The power was cut off yesterday, finally. It’s funny how even when the TV has been switched off, there’s still so much background noise, so much electricity in the atmosphere. Motors running, fans whirring, clocks humming. Even the silent radio transmits a low level buzz. If you press your ear to the speaker, you can hear it.
Now, all of that is gone.
I stand completely still. I can hear the rasp of cotton against wool as my chest rises and falls, rises and falls. The house is settling into itself, relaxing, losing tension, revisiting its old rhythms. It is sighing with relief. Old houses weren’t built for the modern age, for technology, for energy – zap, zap, zap. Their walls weren’t built with care, only to be gouged out to accommodate cables, wires and pipes. Their kitchens weren’t planned to hold washing machines, fridges and freezers. These houses were homes for people, for laughter, for pain, for joy, for fear, for living. For shelter.
Thwock. Thwock. Thwock. I hear the steady percussion of water dripping on tile. As expected, the freezer is leaking its contents onto the pantry floor. I picture the pool encroaching, seeping, growing. No matter. I will mop it up. Peace will reign.
I step outside to tend to the pot bubbling on the fire in the yard. I sniff, inhaling the aroma of the stew, which is nearly ready to eat. Good enough for me and certainly fit for the family who lived here, all those years ago.
I found their headstones in the churchyard, abandoned and unloved in a dark corner. When you have nobody of your own, adopting someone else is easy. You just find them, think about them, talk to them, imagine their lives, construct a family tree in your head. I scraped away the moss, cleaned off the lichen, pulled up the weeds and cut back the wild grasses. Daylight illuminated their names for the first time in centuries, a mother and three daughters, all dead within weeks of each other. My heart broke. It’s one thing to never know a family, quite another to love and lose each other, one by one. I like to think that I’m bringing them back to life in a strange kind of way.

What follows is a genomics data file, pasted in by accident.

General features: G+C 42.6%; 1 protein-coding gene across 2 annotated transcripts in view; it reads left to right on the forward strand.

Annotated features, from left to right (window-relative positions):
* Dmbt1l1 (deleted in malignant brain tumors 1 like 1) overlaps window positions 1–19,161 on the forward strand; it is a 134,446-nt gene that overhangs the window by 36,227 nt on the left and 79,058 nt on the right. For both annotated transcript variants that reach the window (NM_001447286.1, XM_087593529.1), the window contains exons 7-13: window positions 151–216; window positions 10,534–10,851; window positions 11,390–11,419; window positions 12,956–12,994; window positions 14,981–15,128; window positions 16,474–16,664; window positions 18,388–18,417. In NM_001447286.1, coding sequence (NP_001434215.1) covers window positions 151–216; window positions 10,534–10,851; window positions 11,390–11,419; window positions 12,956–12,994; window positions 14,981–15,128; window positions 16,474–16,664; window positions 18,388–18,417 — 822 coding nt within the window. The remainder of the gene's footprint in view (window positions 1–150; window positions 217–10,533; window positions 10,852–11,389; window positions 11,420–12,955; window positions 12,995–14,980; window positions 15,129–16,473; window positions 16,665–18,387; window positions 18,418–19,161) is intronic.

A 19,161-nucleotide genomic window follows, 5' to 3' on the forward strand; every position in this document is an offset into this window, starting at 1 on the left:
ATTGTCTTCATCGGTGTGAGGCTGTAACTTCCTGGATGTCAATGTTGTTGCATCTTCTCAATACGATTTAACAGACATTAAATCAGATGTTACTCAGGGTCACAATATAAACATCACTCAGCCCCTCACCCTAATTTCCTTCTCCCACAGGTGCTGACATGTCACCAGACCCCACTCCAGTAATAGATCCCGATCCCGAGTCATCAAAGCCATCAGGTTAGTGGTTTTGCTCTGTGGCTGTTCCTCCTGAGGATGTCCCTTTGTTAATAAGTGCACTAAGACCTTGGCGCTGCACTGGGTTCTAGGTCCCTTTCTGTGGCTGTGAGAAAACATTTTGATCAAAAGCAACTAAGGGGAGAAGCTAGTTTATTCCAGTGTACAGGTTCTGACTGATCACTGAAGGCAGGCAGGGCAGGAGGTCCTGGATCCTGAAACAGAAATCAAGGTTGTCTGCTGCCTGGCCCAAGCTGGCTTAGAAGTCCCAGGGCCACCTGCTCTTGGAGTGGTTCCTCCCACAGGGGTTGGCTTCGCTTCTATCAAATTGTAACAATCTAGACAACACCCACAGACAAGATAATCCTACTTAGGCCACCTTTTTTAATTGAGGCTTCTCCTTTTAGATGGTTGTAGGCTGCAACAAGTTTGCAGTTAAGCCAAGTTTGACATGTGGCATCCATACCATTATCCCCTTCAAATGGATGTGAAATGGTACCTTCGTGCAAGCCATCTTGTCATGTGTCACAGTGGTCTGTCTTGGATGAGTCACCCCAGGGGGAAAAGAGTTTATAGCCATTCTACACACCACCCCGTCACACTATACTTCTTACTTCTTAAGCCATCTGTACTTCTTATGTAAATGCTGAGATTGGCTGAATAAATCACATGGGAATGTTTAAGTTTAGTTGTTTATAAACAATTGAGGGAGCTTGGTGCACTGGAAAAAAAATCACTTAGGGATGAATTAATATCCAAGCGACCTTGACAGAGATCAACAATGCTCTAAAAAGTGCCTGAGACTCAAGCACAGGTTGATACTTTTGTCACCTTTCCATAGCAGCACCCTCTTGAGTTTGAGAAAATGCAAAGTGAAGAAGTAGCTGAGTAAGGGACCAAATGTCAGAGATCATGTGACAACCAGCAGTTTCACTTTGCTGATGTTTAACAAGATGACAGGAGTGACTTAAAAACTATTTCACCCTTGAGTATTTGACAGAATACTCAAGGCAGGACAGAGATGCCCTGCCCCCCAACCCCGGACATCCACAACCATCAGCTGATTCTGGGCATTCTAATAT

There’s a parish register filed away in the village church, but few people bother to investigate it these days. I had to make an appointment with the vicar, who opened a cupboard, pulled out a cracked and disintegrating ledger and left me to my own devices as he phoned parishioners in far-flung corners of the county. Look after the living, the dead are long gone, was what he said to me as he locked the church, eager for me to leave.
I had run my fingers over their names, tracing the fine copperplate, the ink now faded to a translucent brown. I thought of the rector of long ago who had taken the time to record the birth, marriage and death of each of his flock. I wondered how he had managed to carry on as the deaths mounted, how he had maintained his flagging spirit as he intoned the last rites of man, woman and child. Did he despair at his dwindling pot of ink, did he sigh as his nib scratched the same date of death over and over again? Did he himself shudder with the fever in his own last days as he struggled to maintain his scribe’s hand? Were those his tears blemishing the last entry on the fifteenth day of June 1665?
For once, it isn’t raining. It feels as if the skies have been overcast for months. Winter turned to spring and now it is early summer. The clouds are the same steel grey as ever, but at least it is warm and the birds are singing, enjoying the rich pickings that have burst forth from the ground. The conditions are perfect for worms, grubs, insects – and other things. I wonder what the weather was like all those hundreds of years ago. When did my family stop rejoicing in the rich harvest, cease thanking God for the sun, and turn inwards on themselves? When did the mother abandon her vegetables to the ever-present weeds? When did the children leave their toys silent in the hall? Where was the father in all of this?